- Which Minister should I invite?
- Should I invite several Ministers?
- How much notice should I give?
- When are Ministers likely to be available?
- How should I issue the invitation?
- Where should I send the invitation?
First, consider whether the Minister is really the most appropriate person to contact.
For some events or matters dealing with more local issues, your constituency Assembly Member (AM) may be best placed to attend. You can identify your local AM from the National Assembly for Wales website (external link).
For events relating to non-devolved issues, you should consider inviting your Member of Parliament (MP). For details of all your elected representatives please see the website writetothem (external link).
It is important that you invite the Minister who has responsibility for the subject area that is relevant to the event you would like them to attend. Each Minister’s areas of responsibility are set out on their biography pages. Please follow the links to “Cabinet Members” or “Deputy Ministers” on the left hand side of this page to access their biographies.
When the same invitation is addressed to several Ministers, the Minister responsible for the policy area involved will generally send a single reply. Therefore, the chances of getting an acceptance from a Minister does not increase by sending an invitation to more than one Minister.
Ministers’ diaries are heavily committed and are planned weeks, months and sometimes even years in advance. It is unlikely a Minister will be able to attend an event at short notice. Therefore, the more notice you provide the better. When you invite a Minister to an event you should receive a reply within a maximum of 17 working days. Usually we respond much quicker.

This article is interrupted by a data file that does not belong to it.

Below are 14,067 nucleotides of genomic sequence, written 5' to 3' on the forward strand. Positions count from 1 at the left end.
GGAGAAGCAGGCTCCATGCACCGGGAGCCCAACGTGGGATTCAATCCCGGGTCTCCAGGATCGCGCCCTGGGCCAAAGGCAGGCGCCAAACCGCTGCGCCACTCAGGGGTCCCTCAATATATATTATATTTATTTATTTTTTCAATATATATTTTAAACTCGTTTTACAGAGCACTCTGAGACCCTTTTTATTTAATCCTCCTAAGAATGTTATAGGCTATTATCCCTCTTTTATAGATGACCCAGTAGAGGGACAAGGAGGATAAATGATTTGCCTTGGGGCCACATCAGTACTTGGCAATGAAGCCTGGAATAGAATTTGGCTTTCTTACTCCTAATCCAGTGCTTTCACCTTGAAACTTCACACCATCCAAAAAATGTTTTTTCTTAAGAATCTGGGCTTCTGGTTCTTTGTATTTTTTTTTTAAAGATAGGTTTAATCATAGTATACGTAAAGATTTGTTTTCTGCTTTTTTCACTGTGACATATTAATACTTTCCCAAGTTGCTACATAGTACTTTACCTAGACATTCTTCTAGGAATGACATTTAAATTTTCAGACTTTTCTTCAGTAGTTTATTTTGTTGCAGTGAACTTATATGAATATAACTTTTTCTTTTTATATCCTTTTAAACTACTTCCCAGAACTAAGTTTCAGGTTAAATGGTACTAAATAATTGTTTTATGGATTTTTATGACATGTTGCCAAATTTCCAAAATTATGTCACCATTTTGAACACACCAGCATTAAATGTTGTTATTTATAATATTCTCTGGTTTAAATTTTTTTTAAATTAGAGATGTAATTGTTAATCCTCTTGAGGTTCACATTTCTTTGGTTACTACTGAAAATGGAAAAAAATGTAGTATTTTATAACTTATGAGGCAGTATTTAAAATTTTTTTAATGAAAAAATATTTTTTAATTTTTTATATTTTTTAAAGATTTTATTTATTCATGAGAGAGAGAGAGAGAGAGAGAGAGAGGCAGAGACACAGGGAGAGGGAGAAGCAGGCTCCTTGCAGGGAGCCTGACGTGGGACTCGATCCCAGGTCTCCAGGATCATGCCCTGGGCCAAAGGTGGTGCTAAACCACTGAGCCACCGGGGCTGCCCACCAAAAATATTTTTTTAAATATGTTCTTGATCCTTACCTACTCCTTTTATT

Ministers are unlikely to be available on Tuesdays or Wednesday afternoons due to Government and Assembly business.
Although diaries are planned well in advance, Government and Assembly business takes precedence and Ministers can be required to change their plans at short notice. A Minister’s attendance at an event can therefore be cancelled with relatively little warning. We do seek to avoid this happening wherever possible and provide information on any changes at the earliest possible opportunity.
Invitations should be in writing (e-mail is fine) and should include as much information as possible. If you are writing to request a meeting with the Minister you should clearly state what the purpose of the meeting is i.e. what you would like to discuss and include brief background information.
If it is a request for the Minister to attend an event it would be very helpful to include all of the following:
- Date and possible time
- Location (with full postcode if possible)
- Purpose (eg official opening, conference (including theme))
- What you would like the Minister to do (eg give a speech including on what subject), answer questions etc)
- Draft agenda if available
You should send the invitation to:
Minister for …
If you wish to send the invitation by email, Ministerial correspondence email addresses can be found on each Minister’s biography page.